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Ontario Court Reviews Principles of Procedural Fairness

Shahin v. Intact Insurance Company 2024 ONSC 2024 

Reading Time: 4.5 minutes (approx.) 

By: Alexandre Doucet (Articled Clerk) 

This appeal stems from a motor vehicle accident which occurred in 2013. Ms. Shahin (the Appellant) claimed she had suffered a catastrophic impairment and sought accident benefits from her insurer, Intact Insurance Company (the Respondent). Her claim was denied, and she applied to the Tribunal seeking a determination that she met the conditions for catastrophic impairment. The Tribunal found she did not.  

Ms. Shahin appealed to the court, stating the Tribunal’s hearing was procedurally unfair in three ways: (1) the Tribunal relied on the evidence of the Respondent’s expert, Dr. West, who testified in chief at the hearing but was never cross-examined, a key element of the trial process; (2) the Tribunal considered the issue of causation despite the fact that the Respondent had conceded it was not an issue, and did not give the parties notice or the opportunity to make submissions on this subject; and (3) the Tribunal relied on documents that were not reference by either parties, to the Appellant’s detriment, without giving her the opportunity to address these documents. 

Procedural fairness refers to the justness of the process followed in reaching a decision – the goal being to ensure that an individual, in this case the Appellant, has the opportunity to be heard by an unbiased decision-maker and to be made aware of all evidence considered in the decision-making process. 

Regarding the Appellant’s first point, the Respondent argued that section 23(2) of the Statutory Powers Procedure Act, R.S.O. 1990, c. S.22, applied, which empowers tribunals to limit further examination and cross-examination where it is satisfied a sufficient disclosure of evidence is made relevant to the issues in the proceedings. The court noted that this only applies where cross-examination occurred; in this case, no cross-examination had occurred and so section 22 could not be relied upon. The court found that the Tribunal had breached its duty for procedural fairness.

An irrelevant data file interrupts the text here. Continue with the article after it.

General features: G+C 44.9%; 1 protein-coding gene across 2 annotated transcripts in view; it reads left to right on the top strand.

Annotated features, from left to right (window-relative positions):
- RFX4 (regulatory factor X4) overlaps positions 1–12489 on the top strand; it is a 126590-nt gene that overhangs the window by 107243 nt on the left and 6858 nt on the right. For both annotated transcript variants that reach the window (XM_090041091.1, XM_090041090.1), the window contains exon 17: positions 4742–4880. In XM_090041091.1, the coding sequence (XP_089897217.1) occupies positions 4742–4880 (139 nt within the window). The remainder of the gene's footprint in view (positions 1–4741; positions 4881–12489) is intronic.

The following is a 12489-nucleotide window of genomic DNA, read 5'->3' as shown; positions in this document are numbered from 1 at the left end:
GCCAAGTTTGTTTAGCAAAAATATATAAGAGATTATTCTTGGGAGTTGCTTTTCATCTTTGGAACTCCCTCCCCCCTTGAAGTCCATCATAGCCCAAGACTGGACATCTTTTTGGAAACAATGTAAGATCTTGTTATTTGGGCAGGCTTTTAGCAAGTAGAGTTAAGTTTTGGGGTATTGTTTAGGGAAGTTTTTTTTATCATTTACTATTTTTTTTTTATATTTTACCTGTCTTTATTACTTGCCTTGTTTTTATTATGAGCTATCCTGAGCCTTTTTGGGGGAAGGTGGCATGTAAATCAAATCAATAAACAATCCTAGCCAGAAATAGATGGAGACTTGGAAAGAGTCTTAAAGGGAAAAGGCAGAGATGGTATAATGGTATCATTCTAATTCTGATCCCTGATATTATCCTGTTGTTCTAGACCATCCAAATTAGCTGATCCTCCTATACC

Regarding the Appellant’s second point, the court explained that both parties had stated in their opening statements that causation was not in issue, but the Tribunal addressed causation in reaching its decision without advising the parties it would do so or offering them the opportunity to make submission on the topic. Causation goes to the heart of the matter: if the accident did not cause any injury, then the Appellant has no opportunity to recover benefits. Without notice or an opportunity to make legal or factual submissions, the Appellant was not afforded the opportunity to properly present her case, and the court determined that procedural fairness had been breached. 

Regarding the Appellant’s third point, the court found that the Tribunal had relied on external evidence not referenced by either party to reach its decision. The Tribunal’s reliance on documents that neither party had entered into evidence caused it to make inferences about the Appellant’s credibility without ever allowing her to provide explanation or response. The court found this to be a breach of procedural fairness as it undermined the parties ability to complete full and fair examination of the evidence. 

After finding that the Tribunal had breached procedural fairness, as the Appellant alleged, the court returned the matter to the Tribunal for a new hearing before a different decision maker. 

Link: https://canlii.ca/t/k42z2  

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